We asked you to share your thoughts on the great outdoors on your doorstep, and you certainly have – in their hundreds. THANK YOU!
Our survey through the Community Data Co-operative only takes five minutes to complete, but it is helping to shape future events and activities in what we’re calling our ‘Outdoor Town’ in the weeks, months and years ahead.
Originally scheduled to run until the end of September, we have extended the survey until the end of October in response to requests from our partners. You too can still take part here until 31st October.
Remind me what’s going on
Encouraging more people to enjoy the great outdoors – especially those on our doorstep – is the ultimate aim of an initiative we’ve been passionate about for a long time – and one that we’re accelerating.
Cheryl Goodman is Burnley Leisure and Culture (BLC) Health Partnership Manager, who has been working on a hotbed of ideas, known as Together an Active Future (TaAF), since 2020.
She says: “We want more people to be active, it’s as simple as that. Whatever you’re doing, whether it’s a bit of gardening, walking the dog, or just pottering about; inevitably, when you go outside, you’re active and you’re moving around.”
Community Data Co-operative
To get the conversations started we have engaged the UK’s first community-owned research business to talk to key elements of our community to gather their opinions about what is good and bad about the outdoors, what they would and wouldn’t like to do, and where they would like to do it. And the results are coming in!
The Community Data Cooperative is a multi-stakeholder co-op run as a not-for-profit enterprise, owned and run by members drawn from the wider community to represent citizens and SMEs.
The co-op provides a safe, trusted space for individuals, businesses and communities to share their data, views and opinions with other organisations seeking insight into their challenges. Run on a commercial basis, all profits go back into community wellbeing projects, are reinvested into the business, or paid as small dividends to the members.
Cheryl says: “Once the survey closes, we’ll be asking the hundreds of people who have joined the co-operative to nominate projects or activities the money could be spent on. When that’s done, we’ll organise a vote for where the money will go.”
However, the closure of the survey doesn’t mean the end for the Community Data Co-op in Burnley. A number of organisations in Burnley have expressed an interest in using its services, and anyone else interested can get in touch via the Burnley Community Data Co-op website.
What happens next?
A full analysis of all the survey replies will be done when the survey closes, but some early evaluation has been completed on the first 750 replies.
Cheryl says: “Doing something with the information we gather is the really important part of this. We want to prove we’re not just information gathering. For me, success looks like people getting involved and having a say on their community and the places where they live – and their voices being heard.”
So far, the TaAF team and an expansive network of stakeholders and volunteers have identified five themes of activity to focus on developing:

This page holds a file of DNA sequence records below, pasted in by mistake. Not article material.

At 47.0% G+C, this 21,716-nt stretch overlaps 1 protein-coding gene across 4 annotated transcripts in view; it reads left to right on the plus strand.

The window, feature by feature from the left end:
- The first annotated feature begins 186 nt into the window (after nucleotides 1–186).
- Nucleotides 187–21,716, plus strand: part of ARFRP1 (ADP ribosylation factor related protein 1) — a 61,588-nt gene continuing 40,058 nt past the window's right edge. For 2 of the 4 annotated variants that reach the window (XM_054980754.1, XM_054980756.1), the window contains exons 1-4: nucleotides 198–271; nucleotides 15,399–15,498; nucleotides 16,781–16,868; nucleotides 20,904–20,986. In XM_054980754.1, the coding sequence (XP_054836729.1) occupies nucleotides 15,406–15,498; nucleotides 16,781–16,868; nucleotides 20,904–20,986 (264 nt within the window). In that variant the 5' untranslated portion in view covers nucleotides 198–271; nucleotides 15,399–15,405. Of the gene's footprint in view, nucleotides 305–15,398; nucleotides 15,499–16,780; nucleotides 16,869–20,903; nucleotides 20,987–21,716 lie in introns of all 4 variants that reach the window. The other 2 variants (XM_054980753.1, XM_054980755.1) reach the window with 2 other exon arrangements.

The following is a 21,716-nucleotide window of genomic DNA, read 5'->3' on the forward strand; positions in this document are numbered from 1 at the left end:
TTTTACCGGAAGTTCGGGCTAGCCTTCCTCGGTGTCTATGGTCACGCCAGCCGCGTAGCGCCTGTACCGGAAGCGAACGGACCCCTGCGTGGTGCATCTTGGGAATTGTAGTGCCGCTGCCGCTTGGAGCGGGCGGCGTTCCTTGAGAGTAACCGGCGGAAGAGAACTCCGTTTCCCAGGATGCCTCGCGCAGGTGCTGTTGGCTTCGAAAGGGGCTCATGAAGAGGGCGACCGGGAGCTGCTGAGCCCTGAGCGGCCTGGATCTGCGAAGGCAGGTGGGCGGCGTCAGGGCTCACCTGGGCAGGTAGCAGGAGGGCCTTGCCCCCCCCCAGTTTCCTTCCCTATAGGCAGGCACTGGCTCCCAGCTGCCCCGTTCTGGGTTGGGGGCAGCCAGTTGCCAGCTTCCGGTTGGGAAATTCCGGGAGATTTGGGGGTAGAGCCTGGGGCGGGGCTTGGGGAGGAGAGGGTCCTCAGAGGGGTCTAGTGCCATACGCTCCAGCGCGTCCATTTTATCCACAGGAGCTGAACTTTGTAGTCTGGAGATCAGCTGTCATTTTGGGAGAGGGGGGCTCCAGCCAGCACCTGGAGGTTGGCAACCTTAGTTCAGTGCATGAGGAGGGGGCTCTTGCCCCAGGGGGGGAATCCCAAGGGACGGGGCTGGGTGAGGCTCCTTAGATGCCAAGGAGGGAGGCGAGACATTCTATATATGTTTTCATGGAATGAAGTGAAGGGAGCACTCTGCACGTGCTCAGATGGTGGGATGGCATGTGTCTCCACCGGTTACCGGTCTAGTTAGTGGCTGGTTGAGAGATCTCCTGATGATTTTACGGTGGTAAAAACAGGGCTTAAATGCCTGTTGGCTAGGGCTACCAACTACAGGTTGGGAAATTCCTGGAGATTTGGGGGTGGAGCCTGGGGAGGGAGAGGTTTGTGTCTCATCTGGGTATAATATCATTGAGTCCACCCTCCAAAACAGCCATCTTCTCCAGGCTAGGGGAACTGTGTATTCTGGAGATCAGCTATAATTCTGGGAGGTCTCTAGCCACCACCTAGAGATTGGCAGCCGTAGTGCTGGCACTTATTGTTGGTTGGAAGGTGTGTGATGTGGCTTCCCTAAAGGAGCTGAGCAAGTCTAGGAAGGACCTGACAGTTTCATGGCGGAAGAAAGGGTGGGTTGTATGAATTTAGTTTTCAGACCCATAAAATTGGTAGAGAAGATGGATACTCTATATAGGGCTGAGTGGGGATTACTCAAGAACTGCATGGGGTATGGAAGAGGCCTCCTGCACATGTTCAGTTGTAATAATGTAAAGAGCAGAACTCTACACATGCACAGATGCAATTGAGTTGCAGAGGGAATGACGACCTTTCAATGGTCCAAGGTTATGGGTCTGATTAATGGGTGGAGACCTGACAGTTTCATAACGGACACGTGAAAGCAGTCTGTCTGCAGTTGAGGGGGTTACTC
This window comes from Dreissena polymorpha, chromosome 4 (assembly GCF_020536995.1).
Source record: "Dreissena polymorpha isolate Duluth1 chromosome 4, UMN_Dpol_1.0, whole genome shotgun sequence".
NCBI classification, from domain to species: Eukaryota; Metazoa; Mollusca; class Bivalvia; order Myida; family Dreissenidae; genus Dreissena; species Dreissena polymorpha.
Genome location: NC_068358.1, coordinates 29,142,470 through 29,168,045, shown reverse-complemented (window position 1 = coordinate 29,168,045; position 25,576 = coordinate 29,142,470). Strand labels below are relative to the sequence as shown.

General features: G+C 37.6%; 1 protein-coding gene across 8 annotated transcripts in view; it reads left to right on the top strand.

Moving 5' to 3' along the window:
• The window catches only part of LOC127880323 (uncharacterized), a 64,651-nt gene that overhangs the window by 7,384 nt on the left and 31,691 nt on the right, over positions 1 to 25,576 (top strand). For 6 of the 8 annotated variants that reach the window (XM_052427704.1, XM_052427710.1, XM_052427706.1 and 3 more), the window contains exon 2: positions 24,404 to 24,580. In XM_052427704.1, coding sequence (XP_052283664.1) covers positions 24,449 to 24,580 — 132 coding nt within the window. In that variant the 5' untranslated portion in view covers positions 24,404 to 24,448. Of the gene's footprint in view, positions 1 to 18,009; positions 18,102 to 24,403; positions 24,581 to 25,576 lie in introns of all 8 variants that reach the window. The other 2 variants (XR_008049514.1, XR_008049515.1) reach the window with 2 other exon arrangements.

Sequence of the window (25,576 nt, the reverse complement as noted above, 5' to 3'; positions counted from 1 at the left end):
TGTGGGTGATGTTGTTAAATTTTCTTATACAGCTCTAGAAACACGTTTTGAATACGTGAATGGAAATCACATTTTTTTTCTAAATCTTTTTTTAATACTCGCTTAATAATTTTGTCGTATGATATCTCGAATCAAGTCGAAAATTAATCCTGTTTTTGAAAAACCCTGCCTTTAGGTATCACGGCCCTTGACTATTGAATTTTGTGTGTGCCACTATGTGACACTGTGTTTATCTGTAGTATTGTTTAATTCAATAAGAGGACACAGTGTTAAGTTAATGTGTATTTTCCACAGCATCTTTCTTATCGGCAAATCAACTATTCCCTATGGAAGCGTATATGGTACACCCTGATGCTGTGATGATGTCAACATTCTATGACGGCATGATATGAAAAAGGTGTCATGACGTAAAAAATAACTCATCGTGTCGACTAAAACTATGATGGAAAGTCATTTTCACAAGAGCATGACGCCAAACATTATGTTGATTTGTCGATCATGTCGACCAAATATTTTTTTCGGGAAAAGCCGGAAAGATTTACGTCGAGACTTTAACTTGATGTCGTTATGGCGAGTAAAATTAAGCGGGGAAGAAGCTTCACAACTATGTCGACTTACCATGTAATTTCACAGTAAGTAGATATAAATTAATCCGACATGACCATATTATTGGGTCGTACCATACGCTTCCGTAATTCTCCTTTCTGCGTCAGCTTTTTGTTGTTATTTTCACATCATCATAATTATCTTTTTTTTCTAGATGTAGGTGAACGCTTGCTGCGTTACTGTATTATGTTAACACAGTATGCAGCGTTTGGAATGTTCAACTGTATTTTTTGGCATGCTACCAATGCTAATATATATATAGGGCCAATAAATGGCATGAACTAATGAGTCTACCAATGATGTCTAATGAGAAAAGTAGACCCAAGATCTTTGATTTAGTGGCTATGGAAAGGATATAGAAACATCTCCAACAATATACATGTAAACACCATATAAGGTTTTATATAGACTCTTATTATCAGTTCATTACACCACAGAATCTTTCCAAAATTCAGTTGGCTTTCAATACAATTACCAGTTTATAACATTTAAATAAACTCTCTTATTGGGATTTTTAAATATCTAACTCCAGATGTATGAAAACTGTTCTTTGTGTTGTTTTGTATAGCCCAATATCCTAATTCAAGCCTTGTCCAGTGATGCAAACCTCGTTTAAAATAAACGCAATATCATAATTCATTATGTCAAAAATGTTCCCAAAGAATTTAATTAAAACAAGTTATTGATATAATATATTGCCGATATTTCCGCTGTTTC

- Water-based activities
- Community gardening and farming
- Play streets and safer routes to school
Workshop findings on the available opportunities within each activity type – and how to communicate them to the public – are being fed into the influential, 100-strong Active Burnley Forum, a huge networking group made up of representatives from public, private and voluntary sectors with a vested interest in health and activity.
Beat the Street is back, sowing the seeds of success!
Beat the Street will be back next spring, this time with a focus on the environment.
The borough’s appetite for the great outdoors was whetted during the pandemic when the fun, free, interactive Beat the Street was launched to encourage locals to see how far they could walk, cycle or roll around their neighbourhoods.
Cheryl explains: “This time we’ll be asking teams of work colleagues, school pupils and their teachers, and residents’ groups to form, so they can walk so many miles and collect points by scanning the Beat the Street boxes on their route. The points will equate to trees to be planted at their workplaces, schools or in their green spaces, and we’ll then get them involved in the planting.
“In addition to that, we’re looking at a partnership with Burnley Borough Council to employ a community gardener, who could support the tree planting, but also tour the borough to share his or her skills and experience to help communities cultivate and maintain their local green spaces and create pride in the place they live.”
Another idea being framed is a year-long activity calendar, listing a range of opportunities to be active outdoors throughout the year, including regular weekly activities and one-off events, keeping residents up to date with what’s on and where each day of the week.
And workshops are underway on the potential to create play streets, when a road, or roads, in a neighbourhood will be temporarily closed to host play activities.
Look out for more details on both ideas soon.
Cheryl and the TaAF team are also exploring forest school opportunities with schools throughout the borough.
Forest schools are a specialised approach to outdoor learning that aims to develop children’s confidence and self-esteem through hands-on learning outdoors.
The bigger picture
TaAF is a £10m initiative, with the funding coming from Sport England. TaAf covers all of Pennine Lancashire, and similar schemes to ours, but with their own themes, are being run by partners in neighbouring boroughs including the Ribble Valley, Rossendale, Pendle, Hyndburn, and Blackburn with Darwen.
The Burnley initiative will run until at least 2025. For more details, please contact: Paul Foster – Together an Active Future’s Locality Lead in Burnley; email@example.com